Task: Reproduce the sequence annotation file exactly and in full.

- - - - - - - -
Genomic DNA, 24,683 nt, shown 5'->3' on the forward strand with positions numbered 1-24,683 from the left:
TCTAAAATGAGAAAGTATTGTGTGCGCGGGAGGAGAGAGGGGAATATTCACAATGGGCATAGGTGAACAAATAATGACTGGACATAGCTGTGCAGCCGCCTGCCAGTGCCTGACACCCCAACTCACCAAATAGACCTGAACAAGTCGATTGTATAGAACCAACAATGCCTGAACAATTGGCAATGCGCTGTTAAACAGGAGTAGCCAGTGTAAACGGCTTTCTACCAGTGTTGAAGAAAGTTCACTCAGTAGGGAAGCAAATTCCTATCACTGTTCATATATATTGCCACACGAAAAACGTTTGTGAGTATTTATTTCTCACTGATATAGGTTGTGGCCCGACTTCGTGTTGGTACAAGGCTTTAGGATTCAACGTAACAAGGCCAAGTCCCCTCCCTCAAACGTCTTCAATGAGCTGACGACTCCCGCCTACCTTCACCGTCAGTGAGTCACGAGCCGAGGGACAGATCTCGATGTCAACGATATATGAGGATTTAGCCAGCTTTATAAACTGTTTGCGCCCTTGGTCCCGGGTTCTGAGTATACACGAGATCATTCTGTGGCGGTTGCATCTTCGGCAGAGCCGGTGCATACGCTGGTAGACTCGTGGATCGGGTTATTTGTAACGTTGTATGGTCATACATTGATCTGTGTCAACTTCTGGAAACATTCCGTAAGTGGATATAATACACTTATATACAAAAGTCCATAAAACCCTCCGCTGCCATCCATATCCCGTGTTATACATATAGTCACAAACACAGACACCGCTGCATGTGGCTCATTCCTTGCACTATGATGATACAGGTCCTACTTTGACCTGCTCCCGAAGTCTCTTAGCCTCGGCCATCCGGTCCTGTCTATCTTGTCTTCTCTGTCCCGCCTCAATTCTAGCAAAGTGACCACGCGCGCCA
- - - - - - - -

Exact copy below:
Genomic DNA, 24,683 nt, shown 5'->3' on the forward strand with positions numbered 1-24,683 from the left:
TCTAAAATGAGAAAGTATTGTGTGCGCGGGAGGAGAGAGGGGAATATTCACAATGGGCATAGGTGAACAAATAATGACTGGACATAGCTGTGCAGCCGCCTGCCAGTGCCTGACACCCCAACTCACCAAATAGACCTGAACAAGTCGATTGTATAGAACCAACAATGCCTGAACAATTGGCAATGCGCTGTTAAACAGGAGTAGCCAGTGTAAACGGCTTTCTACCAGTGTTGAAGAAAGTTCACTCAGTAGGGAAGCAAATTCCTATCACTGTTCATATATATTGCCACACGAAAAACGTTTGTGAGTATTTATTTCTCACTGATATAGGTTGTGGCCCGACTTCGTGTTGGTACAAGGCTTTAGGATTCAACGTAACAAGGCCAAGTCCCCTCCCTCAAACGTCTTCAATGAGCTGACGACTCCCGCCTACCTTCACCGTCAGTGAGTCACGAGCCGAGGGACAGATCTCGATGTCAACGATATATGAGGATTTAGCCAGCTTTATAAACTGTTTGCGCCCTTGGTCCCGGGTTCTGAGTATACACGAGATCATTCTGTGGCGGTTGCATCTTCGGCAGAGCCGGTGCATACGCTGGTAGACTCGTGGATCGGGTTATTTGTAACGTTGTATGGTCATACATTGATCTGTGTCAACTTCTGGAAACATTCCGTAAGTGGATATAATACACTTATATACAAAAGTCCATAAAACCCTCCGCTGCCATCCATATCCCGTGTTATACATATAGTCACAAACACAGACACCGCTGCATGTGGCTCATTCCTTGCACTATGATGATACAGGTCCTACTTTGACCTGCTCCCGAAGTCTCTTAGCCTCGGCCATCCGGTCCTGTCTATCTTGTCTTCTCTGTCCCGCCTCAATTCTAGCAAAGTGACCACGCGCGCCA